The Young Woman Engineer of the Year Awards 2017: Inspiring Engineers

Published: 08 Dec 2017 By Cameron Collins

Last night saw the conclusion of the 40th annual Young Woman Engineer of the Year Awards, with three young women receiving the prestigious awards. Originally launched in 1978, the awards were designed to honour the very best early career female engineers in the UK.

YWE 2017

Cundall Electrical Engineer, Dr Ozak Esu, MBDA Mechanical Engineering Apprentice, Jamie D’ath and Founders4School Data Lead, Dr Larissa Suzuki will now assume their roles as STEM ambassadors.

“It feels fantastic – I am truly honoured to receive the award” said Dr Oask Esu, who won the Young Woman Engineer of the Year Award. “I hope to use this platform to promote engineering as an exciting and creative career choice for young people.”

Jamie D’Ath took home the Mary George Prize for Apprentices. On winning she said; “It feels amazing. Everyone has done so well and it’s great recognition – it really inspires you to keep pushing forward in your career. I hope that the children that I speak to will be more encouraged to think about a future in engineering and technology.”

The Women’s Engineering Society (WES) Award went to Dr Larrissa Sukuki, who said: “I am very proud and honoured to have received this award. I will continue doing my work to support women in computing and technology, raising the glass ceiling for women in tech and also to ensure the success of current and past women in Computing are recognised.  We must make them visible to inspire the generations to come. Their ground-breaking work can serve as an inspiration to both girls and boys alike.”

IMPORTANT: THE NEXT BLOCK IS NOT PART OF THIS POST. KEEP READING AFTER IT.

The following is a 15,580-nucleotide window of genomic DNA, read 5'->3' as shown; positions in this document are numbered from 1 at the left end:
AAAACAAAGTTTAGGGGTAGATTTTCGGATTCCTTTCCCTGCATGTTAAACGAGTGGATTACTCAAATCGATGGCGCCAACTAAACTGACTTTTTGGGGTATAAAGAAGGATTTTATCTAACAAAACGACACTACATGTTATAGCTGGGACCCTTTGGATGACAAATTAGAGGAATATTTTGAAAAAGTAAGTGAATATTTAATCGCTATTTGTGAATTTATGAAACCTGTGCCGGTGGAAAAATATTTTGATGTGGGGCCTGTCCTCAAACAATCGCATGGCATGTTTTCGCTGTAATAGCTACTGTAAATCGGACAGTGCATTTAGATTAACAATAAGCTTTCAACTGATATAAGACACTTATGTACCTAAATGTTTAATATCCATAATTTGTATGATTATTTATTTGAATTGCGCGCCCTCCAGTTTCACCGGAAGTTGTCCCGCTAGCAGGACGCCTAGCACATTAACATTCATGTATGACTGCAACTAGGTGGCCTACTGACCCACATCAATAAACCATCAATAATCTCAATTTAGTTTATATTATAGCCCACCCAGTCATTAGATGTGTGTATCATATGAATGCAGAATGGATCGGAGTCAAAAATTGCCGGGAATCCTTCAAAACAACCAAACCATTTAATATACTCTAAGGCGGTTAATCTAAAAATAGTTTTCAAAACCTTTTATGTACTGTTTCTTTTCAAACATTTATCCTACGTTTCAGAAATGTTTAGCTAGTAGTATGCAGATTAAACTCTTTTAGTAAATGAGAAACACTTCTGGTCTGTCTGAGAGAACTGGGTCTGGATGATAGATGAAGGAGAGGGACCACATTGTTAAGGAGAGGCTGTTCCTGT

The Young Woman Engineer of the Year Awards are organised by the IET as part of its continuing pursuit to promote and encourage engineering as a career choice to young people, especially women. According to the 2016 IET Skills Survey, women currently make up on nine per cent of the UK’s engineering workforce, a figure the IET has been working to change. The Awards have contributed towards this cause by not only through recognising and rewarding talent, but also through discovering female role models within the engineering industry and giving them the platform to promote their work and inspire younger generations.

“I’d like to congratulate our fantastic winners and finalists of this year’s awards. They are a real credit to the engineering profession and will make excellent role models to young girls who might be thinking about a career in engineering and technology,” said Jo Foster, IET Diversity and Inclusion Manager. “It’s vital we champion engineering careers to the next generation – it’s a diverse, creative and exciting career, which offers the opportunity to do something life – or even – world changing.”

For this year’s awards, the headline sponsors were: Analog Devices, BAE Systems, Balfour Beatty, Boeing, GCHQ, Leonardo, Ofcom, Rolls-Royce, Royal Air Force, Royal Mail, RS Components, Teledyne e2v, Thales, Veolia and Wiley Engineering. As such, we thank all of them for their contributions towards last night’s inspirational event.    

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